She was ‘very, very cool’, a former colleague at Farrer’s tells Spear’s. ‘She used to leave the door open in her office and have her phone on speaker, to quite important people. She would sit there with a large pair of scissors, snipping the split ends of her hair at her desk while she was on the phone.
‘I walked past one day when she was looking a bit bored, snipping her hair, and there was a distraught woman on the phone who said, “And their friend has just told us he’s gay and my husband’s just gone out and shot the dog!” Fiona replied, “Yes, that’s terrible, terrible.” She was just cool.’
Two years after joining Farrer’s, Shackleton was made partner, but in 2001, five years after doing two royal divorces in one summer, she left for Payne Hicks Beach. ‘In my view, Farrer’s was not a very good firm,’ says the former colleague. ‘Certainly at the time that she left, they were not top-flight, and I think she probably found that quite frustrating. She was, by a country mile, the most important person there, the most famous person there. It was also a very old-fashioned firm and, actually, I don’t think Fiona Shackleton is old-fashioned at all. You might think she is, being “Lady Shackleton of Belgravia, LVO” and all the rest of it, acting for the Royal Family. But she’s very modern.’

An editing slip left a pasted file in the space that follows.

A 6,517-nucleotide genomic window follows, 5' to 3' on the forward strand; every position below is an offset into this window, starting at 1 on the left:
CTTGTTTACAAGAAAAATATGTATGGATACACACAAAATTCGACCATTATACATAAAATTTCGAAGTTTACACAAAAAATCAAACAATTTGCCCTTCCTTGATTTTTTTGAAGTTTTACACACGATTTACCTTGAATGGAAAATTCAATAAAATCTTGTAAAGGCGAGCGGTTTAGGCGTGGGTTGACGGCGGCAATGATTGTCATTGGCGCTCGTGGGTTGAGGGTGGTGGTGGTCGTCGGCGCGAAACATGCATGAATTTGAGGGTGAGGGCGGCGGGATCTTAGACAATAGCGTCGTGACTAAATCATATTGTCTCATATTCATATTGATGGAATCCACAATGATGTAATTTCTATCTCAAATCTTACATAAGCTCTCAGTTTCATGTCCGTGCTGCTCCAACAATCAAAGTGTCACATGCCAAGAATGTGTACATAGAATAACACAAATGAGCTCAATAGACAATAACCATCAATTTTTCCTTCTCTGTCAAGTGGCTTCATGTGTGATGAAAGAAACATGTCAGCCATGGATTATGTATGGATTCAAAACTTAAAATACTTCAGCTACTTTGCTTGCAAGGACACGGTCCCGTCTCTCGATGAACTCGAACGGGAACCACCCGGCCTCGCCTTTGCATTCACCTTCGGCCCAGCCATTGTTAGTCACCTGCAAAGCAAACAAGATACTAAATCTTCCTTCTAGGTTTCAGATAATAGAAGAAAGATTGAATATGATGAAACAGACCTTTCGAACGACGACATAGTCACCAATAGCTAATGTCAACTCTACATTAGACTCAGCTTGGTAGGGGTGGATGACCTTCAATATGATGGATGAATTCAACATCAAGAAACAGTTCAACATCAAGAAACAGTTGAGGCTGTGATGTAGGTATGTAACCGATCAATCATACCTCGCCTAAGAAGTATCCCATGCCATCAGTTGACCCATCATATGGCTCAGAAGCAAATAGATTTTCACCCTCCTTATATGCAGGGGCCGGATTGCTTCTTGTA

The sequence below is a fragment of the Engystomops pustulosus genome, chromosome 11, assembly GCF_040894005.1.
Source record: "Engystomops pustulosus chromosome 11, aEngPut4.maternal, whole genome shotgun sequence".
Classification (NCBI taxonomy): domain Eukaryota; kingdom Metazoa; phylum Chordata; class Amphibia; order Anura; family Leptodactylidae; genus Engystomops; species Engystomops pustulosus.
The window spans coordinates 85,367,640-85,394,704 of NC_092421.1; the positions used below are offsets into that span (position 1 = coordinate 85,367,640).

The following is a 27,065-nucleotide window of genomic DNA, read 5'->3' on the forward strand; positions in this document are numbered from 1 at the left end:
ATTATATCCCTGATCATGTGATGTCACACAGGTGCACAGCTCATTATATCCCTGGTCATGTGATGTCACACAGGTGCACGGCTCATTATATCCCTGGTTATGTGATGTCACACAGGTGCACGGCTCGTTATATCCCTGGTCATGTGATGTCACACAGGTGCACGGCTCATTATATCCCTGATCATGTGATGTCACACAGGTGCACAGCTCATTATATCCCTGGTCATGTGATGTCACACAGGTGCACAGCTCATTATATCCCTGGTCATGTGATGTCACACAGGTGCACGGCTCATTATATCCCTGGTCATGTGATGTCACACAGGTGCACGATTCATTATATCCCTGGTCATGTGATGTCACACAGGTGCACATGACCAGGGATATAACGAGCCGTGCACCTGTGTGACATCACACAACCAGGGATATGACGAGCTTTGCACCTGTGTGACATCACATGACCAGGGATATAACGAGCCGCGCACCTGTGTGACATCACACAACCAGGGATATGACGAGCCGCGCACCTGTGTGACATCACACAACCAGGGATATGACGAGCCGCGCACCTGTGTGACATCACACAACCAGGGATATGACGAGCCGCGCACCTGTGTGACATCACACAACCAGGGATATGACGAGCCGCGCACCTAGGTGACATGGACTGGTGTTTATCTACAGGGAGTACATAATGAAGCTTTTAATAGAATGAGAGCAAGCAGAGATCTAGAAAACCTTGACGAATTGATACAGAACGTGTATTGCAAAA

One of family law’s peculiarities is the phenomenon of the ‘Queen Bees’ – a cadre of top female lawyers who rose to the top of the profession in the Eighties and Nineties and have stayed there. Shackleton shares the designation of ‘Queen Bee’ with Lady Helen Ward of Stewarts, Frances Hughes of Hughes Fowler Carruthers, Diana Parker of Withers and Sandra Davis of Mishcon de Reya. Remaining at the top of any profession for an extended period is an impressive feat, but it may be even more significant in a field that is subject to complicated internecine rivalries, alliances and tensions. As a colleague of one Queen Bee puts it to Spear’s, ‘Family law is very catty.’